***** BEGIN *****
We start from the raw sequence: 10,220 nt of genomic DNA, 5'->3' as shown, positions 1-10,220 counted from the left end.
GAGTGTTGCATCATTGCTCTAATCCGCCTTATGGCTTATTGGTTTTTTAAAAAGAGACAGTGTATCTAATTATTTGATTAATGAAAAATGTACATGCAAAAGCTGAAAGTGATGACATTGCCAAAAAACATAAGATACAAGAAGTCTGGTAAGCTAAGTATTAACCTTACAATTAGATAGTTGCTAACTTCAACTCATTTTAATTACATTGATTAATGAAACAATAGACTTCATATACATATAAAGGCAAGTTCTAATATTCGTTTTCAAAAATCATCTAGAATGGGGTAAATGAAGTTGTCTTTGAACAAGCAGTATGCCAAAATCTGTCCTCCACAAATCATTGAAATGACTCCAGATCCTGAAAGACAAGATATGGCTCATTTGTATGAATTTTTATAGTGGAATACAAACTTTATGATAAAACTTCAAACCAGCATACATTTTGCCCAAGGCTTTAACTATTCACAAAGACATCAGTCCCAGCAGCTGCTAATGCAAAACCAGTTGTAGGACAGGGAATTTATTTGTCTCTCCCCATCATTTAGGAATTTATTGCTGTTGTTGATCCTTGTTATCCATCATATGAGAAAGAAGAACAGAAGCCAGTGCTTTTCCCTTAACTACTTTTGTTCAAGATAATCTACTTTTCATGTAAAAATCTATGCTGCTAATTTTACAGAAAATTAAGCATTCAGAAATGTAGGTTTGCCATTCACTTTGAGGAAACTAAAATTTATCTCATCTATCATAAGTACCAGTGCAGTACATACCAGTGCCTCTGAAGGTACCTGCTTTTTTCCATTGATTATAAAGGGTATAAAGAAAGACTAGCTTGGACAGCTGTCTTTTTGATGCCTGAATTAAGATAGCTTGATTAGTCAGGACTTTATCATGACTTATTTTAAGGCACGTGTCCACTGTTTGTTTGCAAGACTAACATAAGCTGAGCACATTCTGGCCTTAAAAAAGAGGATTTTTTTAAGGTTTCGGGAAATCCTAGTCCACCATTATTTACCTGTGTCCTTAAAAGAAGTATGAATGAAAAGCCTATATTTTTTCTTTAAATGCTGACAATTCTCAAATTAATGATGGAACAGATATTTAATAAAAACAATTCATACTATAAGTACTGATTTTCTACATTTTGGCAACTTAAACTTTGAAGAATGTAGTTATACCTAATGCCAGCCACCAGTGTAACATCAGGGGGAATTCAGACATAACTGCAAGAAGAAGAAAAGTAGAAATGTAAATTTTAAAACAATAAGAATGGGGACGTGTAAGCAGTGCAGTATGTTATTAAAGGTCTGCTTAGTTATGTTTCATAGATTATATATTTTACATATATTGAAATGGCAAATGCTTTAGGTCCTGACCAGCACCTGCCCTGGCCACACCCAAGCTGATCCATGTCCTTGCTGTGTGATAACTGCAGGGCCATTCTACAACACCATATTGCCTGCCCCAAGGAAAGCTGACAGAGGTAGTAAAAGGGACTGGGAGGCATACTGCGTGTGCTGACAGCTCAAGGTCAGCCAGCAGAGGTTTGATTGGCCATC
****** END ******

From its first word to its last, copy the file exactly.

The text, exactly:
We start from the raw sequence: 10,220 nt of genomic DNA, 5'->3' as shown, positions 1-10,220 counted from the left end.
GAGTGTTGCATCATTGCTCTAATCCGCCTTATGGCTTATTGGTTTTTTAAAAAGAGACAGTGTATCTAATTATTTGATTAATGAAAAATGTACATGCAAAAGCTGAAAGTGATGACATTGCCAAAAAACATAAGATACAAGAAGTCTGGTAAGCTAAGTATTAACCTTACAATTAGATAGTTGCTAACTTCAACTCATTTTAATTACATTGATTAATGAAACAATAGACTTCATATACATATAAAGGCAAGTTCTAATATTCGTTTTCAAAAATCATCTAGAATGGGGTAAATGAAGTTGTCTTTGAACAAGCAGTATGCCAAAATCTGTCCTCCACAAATCATTGAAATGACTCCAGATCCTGAAAGACAAGATATGGCTCATTTGTATGAATTTTTATAGTGGAATACAAACTTTATGATAAAACTTCAAACCAGCATACATTTTGCCCAAGGCTTTAACTATTCACAAAGACATCAGTCCCAGCAGCTGCTAATGCAAAACCAGTTGTAGGACAGGGAATTTATTTGTCTCTCCCCATCATTTAGGAATTTATTGCTGTTGTTGATCCTTGTTATCCATCATATGAGAAAGAAGAACAGAAGCCAGTGCTTTTCCCTTAACTACTTTTGTTCAAGATAATCTACTTTTCATGTAAAAATCTATGCTGCTAATTTTACAGAAAATTAAGCATTCAGAAATGTAGGTTTGCCATTCACTTTGAGGAAACTAAAATTTATCTCATCTATCATAAGTACCAGTGCAGTACATACCAGTGCCTCTGAAGGTACCTGCTTTTTTCCATTGATTATAAAGGGTATAAAGAAAGACTAGCTTGGACAGCTGTCTTTTTGATGCCTGAATTAAGATAGCTTGATTAGTCAGGACTTTATCATGACTTATTTTAAGGCACGTGTCCACTGTTTGTTTGCAAGACTAACATAAGCTGAGCACATTCTGGCCTTAAAAAAGAGGATTTTTTTAAGGTTTCGGGAAATCCTAGTCCACCATTATTTACCTGTGTCCTTAAAAGAAGTATGAATGAAAAGCCTATATTTTTTCTTTAAATGCTGACAATTCTCAAATTAATGATGGAACAGATATTTAATAAAAACAATTCATACTATAAGTACTGATTTTCTACATTTTGGCAACTTAAACTTTGAAGAATGTAGTTATACCTAATGCCAGCCACCAGTGTAACATCAGGGGGAATTCAGACATAACTGCAAGAAGAAGAAAAGTAGAAATGTAAATTTTAAAACAATAAGAATGGGGACGTGTAAGCAGTGCAGTATGTTATTAAAGGTCTGCTTAGTTATGTTTCATAGATTATATATTTTACATATATTGAAATGGCAAATGCTTTAGGTCCTGACCAGCACCTGCCCTGGCCACACCCAAGCTGATCCATGTCCTTGCTGTGTGATAACTGCAGGGCCATTCTACAACACCATATTGCCTGCCCCAAGGAAAGCTGACAGAGGTAGTAAAAGGGACTGGGAGGCATACTGCGTGTGCTGACAGCTCAAGGTCAGCCAGCAGAGGTTTGATTGGCCATC